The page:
ABC is in hot water for canceling the conservative sitcom, “Last Man Standing.” A petition on change.org already has over 100,000 signatures from fans demanding the return of the show, yet the network seems incapable of coming up with any reasonable excuse for why it nixed the successful sitcom.
“I canceled ‘Last Man Standing’ for the same business and scheduling reasons I canceled ‘The Real O’Neals,’ ‘Dr. Ken,’ ‘The Catch,’ ‘American Crime,'” ABC Entertainment President Channing Dungey told Deadline on Tuesday about her reasoning for axing Tim Allen’s show.
The issues of logic start here. All the shows listed by Dungey suffered from poor ratings and had only been on the air for one or two seasons. “Last Man Standing” had been airing for six seasons, meaning syndication deals were now a factor — and it was the third highest-rated show on the network, not far behind the renewed “Modern Family” and “Grey’s Anatomy.”
Dungey continued the generic excuses when she said ABC decided to stop airing comedies on Friday night, the night “Last Man Standing” was shown. “It was a challenging [call] because it was a steady performer, but when we made the decision not to continue with comedies on Friday that’s where it landed.”
This is not an excuse audiences should buy, as highly rated shows with loyal followings make changes in airing days all the time.
“The truth of the matter is that there are many factors that go into the decision-making process: ratings, critical acclaim. Of course we look at ownership structure. I don’t think we are alone,” Dungey said. “I wouldn’t say that was the deciding factor.”
Then what was the deciding factor? Dungey’s comments to Deadline seem little more than a lame attempt to save face. The problem is that none of her explanations make as much sense as the show’s cancellation due to politics, something LifeZette covered here.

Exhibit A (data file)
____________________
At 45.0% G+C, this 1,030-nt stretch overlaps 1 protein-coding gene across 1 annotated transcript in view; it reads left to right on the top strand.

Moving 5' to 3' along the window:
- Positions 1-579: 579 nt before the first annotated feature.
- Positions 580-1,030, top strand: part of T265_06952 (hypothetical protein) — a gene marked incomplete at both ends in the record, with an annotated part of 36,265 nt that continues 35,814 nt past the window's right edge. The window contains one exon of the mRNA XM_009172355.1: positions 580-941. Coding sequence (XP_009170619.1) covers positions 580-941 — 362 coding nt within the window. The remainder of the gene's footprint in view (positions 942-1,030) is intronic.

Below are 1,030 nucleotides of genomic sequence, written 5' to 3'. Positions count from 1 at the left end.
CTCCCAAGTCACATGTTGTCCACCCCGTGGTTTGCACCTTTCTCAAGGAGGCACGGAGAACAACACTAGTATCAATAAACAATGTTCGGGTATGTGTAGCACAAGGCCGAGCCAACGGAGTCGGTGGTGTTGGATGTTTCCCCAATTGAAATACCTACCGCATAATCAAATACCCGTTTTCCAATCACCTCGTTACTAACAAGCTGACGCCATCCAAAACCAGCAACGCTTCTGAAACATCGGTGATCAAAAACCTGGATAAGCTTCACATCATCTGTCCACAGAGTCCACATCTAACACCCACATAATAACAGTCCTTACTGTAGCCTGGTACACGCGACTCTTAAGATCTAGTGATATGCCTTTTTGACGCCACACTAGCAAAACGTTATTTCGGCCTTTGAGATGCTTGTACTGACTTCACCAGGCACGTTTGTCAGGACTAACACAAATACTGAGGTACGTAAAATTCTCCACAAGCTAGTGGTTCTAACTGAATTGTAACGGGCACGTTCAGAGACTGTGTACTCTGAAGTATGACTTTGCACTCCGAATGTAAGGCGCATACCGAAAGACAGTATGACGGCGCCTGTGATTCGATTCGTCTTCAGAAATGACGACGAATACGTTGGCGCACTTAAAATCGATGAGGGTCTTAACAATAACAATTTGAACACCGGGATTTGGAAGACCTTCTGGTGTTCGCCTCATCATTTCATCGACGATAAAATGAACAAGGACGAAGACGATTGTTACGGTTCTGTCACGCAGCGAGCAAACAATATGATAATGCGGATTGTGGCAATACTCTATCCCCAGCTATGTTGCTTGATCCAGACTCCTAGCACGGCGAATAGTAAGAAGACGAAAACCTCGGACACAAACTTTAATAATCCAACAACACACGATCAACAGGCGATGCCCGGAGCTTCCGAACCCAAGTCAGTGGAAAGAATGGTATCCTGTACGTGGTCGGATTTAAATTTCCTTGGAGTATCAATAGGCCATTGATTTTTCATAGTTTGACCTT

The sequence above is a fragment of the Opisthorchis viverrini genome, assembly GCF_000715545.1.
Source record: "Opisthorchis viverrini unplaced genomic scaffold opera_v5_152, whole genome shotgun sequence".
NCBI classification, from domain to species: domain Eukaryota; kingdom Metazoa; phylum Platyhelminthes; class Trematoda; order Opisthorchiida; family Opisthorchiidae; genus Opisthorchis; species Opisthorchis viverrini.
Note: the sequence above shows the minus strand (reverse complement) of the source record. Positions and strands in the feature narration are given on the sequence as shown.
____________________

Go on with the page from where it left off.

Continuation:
The producer and star of “Last Man Standing,” Tim Allen, also took to Twitter on Tuesday to say he was “blindsided” by the decision.
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Why would someone with a six-year relationship with a studio (who is also one of its most profitable creators) be blindsided by a cancellation if the decision really came down to the lame excuses ABC has put forth? Allen was blindsided because he’s now joined the ranks of creative conservatives who have faced the wrath of a liberal Hollywood establishment, something he claimed was all too real in an interview with Jimmy Kimmel in March.
James Woods, an Academy Award-nominated actor, also took to social media to voice his support for the petition to save Allen’s series and to say he believed politics was a factor in the cancellation. He should know. Woods has said he has not been able to find the same amount of work in Hollywood since he became more outspoken about his conservative views.
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To make matters worse, Dungey seems to be suffering from short-term memory.
Not long after Donald Trump’s presidential election victory, Dungey said she wanted ABC content to aim more at a middle-American conservative crowd.
“We have a lot of shows that feature very well-to-do, well-educated people.”
“With our dramas, we have a lot of shows that feature very well-to-do, well-educated people, who are driving very nice cars and living in extremely nice places,” she told the Content London media summit last year. “There is definitely still room for that, and we absolutely want to continue to tell those stories because wish-fulfillment is a critical part of what we do as entertainers. But in recent history, we haven’t paid enough attention to some of the true realities of what life is like for everyday Americans in our dramas.”
So “Last Man Standing” fit the exact description of what she wanted more of on the network. Then what changed? It may have something to do with Disney CEO Bob Iger — Disney owns ABC — who has a history of burying work he disapproves of politically.
Allen has also been more outspoken lately about his politics and his willingness to discuss political bias in Hollywood.
We hear time and time again from creative conservatives that they’re facing blacklistings, bias, and unfair treatment from their Hollywood colleagues. Now we’re witnessing that unfair treatment right in front of our eyes — and it’s not something we should stand for, not by a long shot. All artists, no matter their politics, should have the right to creative expression, especially when their work is as popular as Allen’s.